“I tell you the truth, this poor woman has put more into the treasury than all the others. They gave out of their wealth; but she out of her poverty gave everything.-all she had to live on.”
See, God judges the heart, He doesn't want anyone to go halfway for Him. Revelation 3:16 says,
“so, because you are lukewarm, neither hot nor cold- I am about to spit you out of my mouth.”
I remember telling the guys when I read these verses to them, that I didn’t care about the outcome of the game as long as they gave their all. We ended up losing 66 to 0. I saw one of my friends after the game crying, and as tears filled my eyes, I gave him a hug, and I told him "Thank you". He kind of looked at me with question in his eyes, “for what?” he asked and I replied “just for giving your all”. That friend of mine couldn’t have made a huge difference in the game, but I did know that what he did give, it was his all. God cares about where your heart is at, and if you’re willing to give him your all. That’s all that matters. In everything you do you're supposed to do it for God, and do it to the best of your ability. So please don’t have regrets because you never really went out on a limb and trusted God. Think about how great it will be when we get to heaven and God points at us and says” this child of mine gave his all, and I am well pleased.”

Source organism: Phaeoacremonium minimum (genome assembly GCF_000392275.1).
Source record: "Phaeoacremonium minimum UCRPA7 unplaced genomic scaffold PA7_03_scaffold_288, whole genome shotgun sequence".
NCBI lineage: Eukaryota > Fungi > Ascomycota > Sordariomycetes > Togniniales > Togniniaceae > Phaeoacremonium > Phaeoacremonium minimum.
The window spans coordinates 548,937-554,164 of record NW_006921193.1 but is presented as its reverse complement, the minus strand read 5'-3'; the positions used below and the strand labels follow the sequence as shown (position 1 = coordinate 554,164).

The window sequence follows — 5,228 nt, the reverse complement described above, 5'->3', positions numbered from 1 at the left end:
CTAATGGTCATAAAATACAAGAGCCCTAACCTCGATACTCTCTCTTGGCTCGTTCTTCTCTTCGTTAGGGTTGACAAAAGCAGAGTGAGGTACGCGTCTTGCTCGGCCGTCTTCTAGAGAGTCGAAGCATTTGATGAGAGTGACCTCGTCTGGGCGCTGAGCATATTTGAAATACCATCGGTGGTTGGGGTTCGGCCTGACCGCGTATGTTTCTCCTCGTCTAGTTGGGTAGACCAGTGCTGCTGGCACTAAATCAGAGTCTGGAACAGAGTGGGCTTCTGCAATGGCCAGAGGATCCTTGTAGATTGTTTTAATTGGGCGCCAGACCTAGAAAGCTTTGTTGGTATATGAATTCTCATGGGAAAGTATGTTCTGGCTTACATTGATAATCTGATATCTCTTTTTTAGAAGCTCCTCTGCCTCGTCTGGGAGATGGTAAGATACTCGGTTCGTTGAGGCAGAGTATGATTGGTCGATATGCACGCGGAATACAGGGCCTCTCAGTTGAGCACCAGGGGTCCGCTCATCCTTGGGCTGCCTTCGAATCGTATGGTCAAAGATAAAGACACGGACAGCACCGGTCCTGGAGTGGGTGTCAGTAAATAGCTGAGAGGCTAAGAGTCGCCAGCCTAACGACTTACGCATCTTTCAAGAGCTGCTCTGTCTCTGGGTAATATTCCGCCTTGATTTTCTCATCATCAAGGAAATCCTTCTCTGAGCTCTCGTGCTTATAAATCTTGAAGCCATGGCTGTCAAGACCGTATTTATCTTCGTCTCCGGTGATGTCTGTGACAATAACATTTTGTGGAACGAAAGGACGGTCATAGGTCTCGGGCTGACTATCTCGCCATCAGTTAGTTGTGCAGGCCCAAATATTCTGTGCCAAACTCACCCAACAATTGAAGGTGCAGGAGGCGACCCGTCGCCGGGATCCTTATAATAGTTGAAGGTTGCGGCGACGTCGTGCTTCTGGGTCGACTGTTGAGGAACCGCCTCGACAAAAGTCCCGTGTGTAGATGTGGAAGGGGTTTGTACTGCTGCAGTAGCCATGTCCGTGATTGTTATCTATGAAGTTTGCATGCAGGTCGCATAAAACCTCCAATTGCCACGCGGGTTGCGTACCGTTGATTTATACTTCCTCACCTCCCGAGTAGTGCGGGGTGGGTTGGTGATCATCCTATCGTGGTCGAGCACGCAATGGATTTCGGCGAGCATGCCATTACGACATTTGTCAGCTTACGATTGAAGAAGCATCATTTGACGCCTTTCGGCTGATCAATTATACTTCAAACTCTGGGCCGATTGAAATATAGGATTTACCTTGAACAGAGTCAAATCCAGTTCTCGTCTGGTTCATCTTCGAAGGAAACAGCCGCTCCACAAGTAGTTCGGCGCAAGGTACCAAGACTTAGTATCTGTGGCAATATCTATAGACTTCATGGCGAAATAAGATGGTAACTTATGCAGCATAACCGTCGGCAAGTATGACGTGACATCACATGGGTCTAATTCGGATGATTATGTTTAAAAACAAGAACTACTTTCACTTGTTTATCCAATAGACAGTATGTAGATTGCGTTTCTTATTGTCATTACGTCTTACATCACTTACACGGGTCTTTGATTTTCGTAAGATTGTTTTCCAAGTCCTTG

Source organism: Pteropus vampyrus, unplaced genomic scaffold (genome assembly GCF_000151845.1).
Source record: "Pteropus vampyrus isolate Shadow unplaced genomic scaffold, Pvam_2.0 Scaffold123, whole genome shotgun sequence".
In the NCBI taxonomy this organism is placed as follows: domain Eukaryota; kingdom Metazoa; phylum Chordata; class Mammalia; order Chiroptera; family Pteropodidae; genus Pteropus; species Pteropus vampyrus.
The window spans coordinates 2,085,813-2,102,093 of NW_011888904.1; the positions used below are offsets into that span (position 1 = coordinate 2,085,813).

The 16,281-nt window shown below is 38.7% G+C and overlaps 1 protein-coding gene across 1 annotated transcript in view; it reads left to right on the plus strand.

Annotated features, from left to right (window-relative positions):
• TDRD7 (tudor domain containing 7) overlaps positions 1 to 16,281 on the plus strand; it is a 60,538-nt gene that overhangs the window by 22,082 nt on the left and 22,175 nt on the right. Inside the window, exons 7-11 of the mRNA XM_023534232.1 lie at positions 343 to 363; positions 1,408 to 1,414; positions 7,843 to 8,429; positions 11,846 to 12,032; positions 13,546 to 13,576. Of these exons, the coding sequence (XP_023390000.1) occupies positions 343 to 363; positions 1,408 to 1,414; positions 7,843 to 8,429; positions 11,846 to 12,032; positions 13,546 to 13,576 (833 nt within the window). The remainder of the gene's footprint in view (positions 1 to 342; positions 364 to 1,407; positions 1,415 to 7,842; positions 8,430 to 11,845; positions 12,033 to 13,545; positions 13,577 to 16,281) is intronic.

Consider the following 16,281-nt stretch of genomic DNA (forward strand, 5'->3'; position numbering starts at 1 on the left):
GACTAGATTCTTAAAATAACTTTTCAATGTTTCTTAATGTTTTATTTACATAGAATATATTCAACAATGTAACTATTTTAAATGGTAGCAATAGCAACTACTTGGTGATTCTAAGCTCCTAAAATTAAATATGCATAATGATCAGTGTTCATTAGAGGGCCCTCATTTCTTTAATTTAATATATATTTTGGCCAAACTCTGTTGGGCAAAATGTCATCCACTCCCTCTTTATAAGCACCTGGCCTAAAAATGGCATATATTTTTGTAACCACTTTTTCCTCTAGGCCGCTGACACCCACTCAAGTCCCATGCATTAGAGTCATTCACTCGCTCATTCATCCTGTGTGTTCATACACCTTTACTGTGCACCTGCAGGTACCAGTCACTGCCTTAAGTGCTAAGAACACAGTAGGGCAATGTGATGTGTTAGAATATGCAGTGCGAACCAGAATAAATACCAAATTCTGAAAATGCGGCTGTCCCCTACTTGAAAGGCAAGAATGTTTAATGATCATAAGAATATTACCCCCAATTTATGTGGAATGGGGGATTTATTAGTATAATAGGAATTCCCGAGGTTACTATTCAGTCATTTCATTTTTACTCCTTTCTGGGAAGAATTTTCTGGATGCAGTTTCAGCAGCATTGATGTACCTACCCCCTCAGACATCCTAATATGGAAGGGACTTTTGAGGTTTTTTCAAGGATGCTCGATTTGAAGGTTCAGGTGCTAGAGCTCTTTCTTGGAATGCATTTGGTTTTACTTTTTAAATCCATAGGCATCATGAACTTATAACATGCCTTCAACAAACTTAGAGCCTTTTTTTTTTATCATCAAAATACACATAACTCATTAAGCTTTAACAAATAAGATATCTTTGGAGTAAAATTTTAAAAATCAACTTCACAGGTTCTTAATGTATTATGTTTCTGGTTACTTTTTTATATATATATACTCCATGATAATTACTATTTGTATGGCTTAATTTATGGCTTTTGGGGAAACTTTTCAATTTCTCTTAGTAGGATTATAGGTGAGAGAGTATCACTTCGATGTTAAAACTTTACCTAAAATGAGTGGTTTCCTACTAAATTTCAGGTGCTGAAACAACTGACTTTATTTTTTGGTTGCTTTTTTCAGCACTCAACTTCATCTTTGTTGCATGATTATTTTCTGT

When I was four years old I accepted Jesus Christ as my own personal savior. I can remember it vividly. Sitting in the rear seat of my Dad’s car, I was looking at the back of my Father’s head trying to figure out how to ask him a question. My older brother was in the front. I think we were coming home from his baseball practice. I usually tagged along, so nothing was really unusual, except that I had something big on my mind. That previous Sunday our Church had communion, and as usual, my Mom passed the grape juice over me, not allowing me to get some. This of course, in my little four year old brain seemed very unfair, and I began to tell my Mom just that. I was answered with a loud “SHHHH”, and a promise to talk to me about it later. Well, it was later, and I was ready to talk about it, so I simply said, “Dad I want some of the juice at Church!” My Dad was pretty confused, but after some explaining, he got the drift of what I was saying. Dad told me how the juice was only for those who were always going to follow Jesus. Also, how Christ died for me, bore all my sins on the cross, and how if I accepted him to save me from the fiery scary place known as Hell, I could go to where God reigns, Heaven. It was a long time ago, but I think I remember being quiet for a minute, thinking over what my Daddy had just said. The juice was no longer the issue, now Jesus was on my mind, and I wanted him in my life. I told my Dad that. He nodded and said “Lets Pray.” Since then, I have tried to follow Jesus. I pray all the time that he will help me follow him, and that I won’t take the pilot seat from him, but let him lead me down the straight and narrow path. I pray that I might not be swayed by what the world offers in all of its riches and glory, and is only good for a time, and that I might see my years on earth as a dress rehearsal for what’s after this life, and to honor Jesus in all that I do. I know that now instead of looking like Crockett did in this world I am perfect in Gods Eyes, just like Crockett is in heaven today. I can’t wait to see him and hopefully one day I will see all of you there too!